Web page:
Campaigners against Scottish independence have moved to distance themselves from a planned pro-Unionist Orange Order march through the streets of Edinburgh just days before the crucial referendum vote.
The staunchly protestant Grand Orange Lodge of Scotland is hoping to rally 15,000 supporters in the show of strength on the Saturday ahead of September’s vote.
The spectacle would raise unwanted associations with sectarianism for the No campaign, potentially alienating Catholic voters. Robert McLean, executive officer of the Grand Orange Lodge, told the Sunday Herald that the organisation was in talks with Edinburgh City Council to stage the rally which could see loyalists travel from other parts of the UK to show their support.
“It’s basically an Orange parade. It’s not just a parade for anyone. You would expect the Orange organisations to come out for a No. We are looking for between 10,000 and 15,000 members in the parade. The majority will be from Scotland but we would expect some of our lodges from Northern Ireland and England to show support,” said Mr McLean.
The Grand Lodge has established its own pro-union campaign called British Together. The organisation has described itself as “fervently opposed” to the idea of Scotland going it alone.
It is understood that the loyal order had offered to work with the cross-party Better Together – the organisation fronted by former Chancellor Alistair Darling – but that the overture was rejected.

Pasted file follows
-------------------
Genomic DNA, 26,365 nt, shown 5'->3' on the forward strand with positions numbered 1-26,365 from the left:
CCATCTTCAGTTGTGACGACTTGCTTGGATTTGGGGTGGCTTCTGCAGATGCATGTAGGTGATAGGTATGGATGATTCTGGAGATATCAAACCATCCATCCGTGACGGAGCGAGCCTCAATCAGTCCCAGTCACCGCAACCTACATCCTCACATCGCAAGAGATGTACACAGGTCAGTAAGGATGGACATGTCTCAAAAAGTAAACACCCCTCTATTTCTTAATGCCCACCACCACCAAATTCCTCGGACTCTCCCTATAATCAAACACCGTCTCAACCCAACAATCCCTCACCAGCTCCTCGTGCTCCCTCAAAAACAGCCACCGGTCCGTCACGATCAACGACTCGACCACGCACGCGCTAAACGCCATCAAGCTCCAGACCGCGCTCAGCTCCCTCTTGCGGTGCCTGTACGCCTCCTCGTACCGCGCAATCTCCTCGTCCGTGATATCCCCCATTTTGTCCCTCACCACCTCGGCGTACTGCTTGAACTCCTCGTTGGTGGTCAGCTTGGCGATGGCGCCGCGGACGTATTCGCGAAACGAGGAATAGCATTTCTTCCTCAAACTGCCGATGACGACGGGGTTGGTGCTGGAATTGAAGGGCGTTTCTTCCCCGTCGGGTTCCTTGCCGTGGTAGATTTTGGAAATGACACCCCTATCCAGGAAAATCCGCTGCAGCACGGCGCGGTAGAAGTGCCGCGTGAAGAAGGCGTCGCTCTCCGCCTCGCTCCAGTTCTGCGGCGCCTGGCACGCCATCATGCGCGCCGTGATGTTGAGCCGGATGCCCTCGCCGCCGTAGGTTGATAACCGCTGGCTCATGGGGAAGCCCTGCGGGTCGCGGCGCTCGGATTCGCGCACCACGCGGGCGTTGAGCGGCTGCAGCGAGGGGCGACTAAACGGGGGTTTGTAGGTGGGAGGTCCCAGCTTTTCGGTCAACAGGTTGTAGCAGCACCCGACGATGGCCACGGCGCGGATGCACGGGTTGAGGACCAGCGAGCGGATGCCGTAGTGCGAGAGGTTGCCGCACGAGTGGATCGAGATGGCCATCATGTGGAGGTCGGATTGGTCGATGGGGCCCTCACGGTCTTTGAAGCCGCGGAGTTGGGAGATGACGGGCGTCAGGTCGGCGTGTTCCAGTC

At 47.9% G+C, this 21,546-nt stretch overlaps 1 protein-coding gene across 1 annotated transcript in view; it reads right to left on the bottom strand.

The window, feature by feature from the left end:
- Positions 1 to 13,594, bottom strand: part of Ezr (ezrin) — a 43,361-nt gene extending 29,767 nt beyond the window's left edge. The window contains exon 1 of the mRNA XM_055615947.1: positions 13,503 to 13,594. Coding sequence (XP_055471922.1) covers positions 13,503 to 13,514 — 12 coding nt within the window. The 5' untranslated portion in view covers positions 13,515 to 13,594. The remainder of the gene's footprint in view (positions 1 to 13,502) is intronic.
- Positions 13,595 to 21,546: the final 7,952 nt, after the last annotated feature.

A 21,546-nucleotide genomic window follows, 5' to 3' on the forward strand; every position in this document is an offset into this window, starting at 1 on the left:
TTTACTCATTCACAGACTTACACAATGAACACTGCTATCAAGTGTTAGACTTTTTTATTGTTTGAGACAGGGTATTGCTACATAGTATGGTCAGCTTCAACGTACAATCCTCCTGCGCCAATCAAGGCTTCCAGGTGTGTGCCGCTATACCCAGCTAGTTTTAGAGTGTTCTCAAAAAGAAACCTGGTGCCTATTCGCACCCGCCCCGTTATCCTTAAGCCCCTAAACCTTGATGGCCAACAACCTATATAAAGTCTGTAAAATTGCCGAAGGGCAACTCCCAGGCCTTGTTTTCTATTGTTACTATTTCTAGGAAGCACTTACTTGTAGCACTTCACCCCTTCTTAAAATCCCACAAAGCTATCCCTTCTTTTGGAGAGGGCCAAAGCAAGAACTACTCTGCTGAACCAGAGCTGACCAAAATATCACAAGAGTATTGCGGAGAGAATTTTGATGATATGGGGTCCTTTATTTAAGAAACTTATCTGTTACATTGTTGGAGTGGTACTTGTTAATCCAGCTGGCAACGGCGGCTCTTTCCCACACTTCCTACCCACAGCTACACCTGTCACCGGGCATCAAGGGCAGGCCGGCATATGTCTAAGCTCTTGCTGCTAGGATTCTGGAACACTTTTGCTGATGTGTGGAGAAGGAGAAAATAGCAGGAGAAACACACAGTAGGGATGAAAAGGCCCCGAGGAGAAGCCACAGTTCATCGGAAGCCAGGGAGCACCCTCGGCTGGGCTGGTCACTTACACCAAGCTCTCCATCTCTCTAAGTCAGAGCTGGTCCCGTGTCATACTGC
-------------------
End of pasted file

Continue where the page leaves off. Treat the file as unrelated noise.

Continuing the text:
Better Together said: “This organisation isn’t part of our campaign and never will be. The best way for people who believe that we are stronger and better together as part of the UK to get involved is by speaking to undecided voters, not marching in the streets.”
Yes Scotland, which is campaigning for independence from Westminster rule, said: “We fully respect that others have a different view and support their democratic right to express it in any legitimate and peaceful way they wish.”
EuroMillions lottery winners Chris and Colin Weir have given a further £2.5m to the independence campaign. The staunch SNP supporters, who gave £1m to Yes Scotland in 2013, are among more than 11,000 backers to pledge money to the campaign.
Figures showed nearly £2.7m has been given in larger donations from seven individual supporters. The disclosure prompted claims by Better Together that Yes Scotland was “almost completely dependent on one source of income”.
The latest poll carried out by Progressive Scottish Opinion revealed a six per cent swing to the Yes campaign in the last six months – confirming a narrowing of the gap between the two camps ahead of the September vote. However, it still put Yes on 34 per cent – 20 points behind No on 54 per cent.
John Curtice, professor of politics at Strathclyde University, said: “On the one hand, the Yes side struggles to win votes if it fails to convince people that independence would be of economic benefit – as many as 50 per cent told Progressive that Scotland would be worse off under independence, while only 31 per cent reckoned they would be better off. On the other hand, faith in the No side is relatively thin.”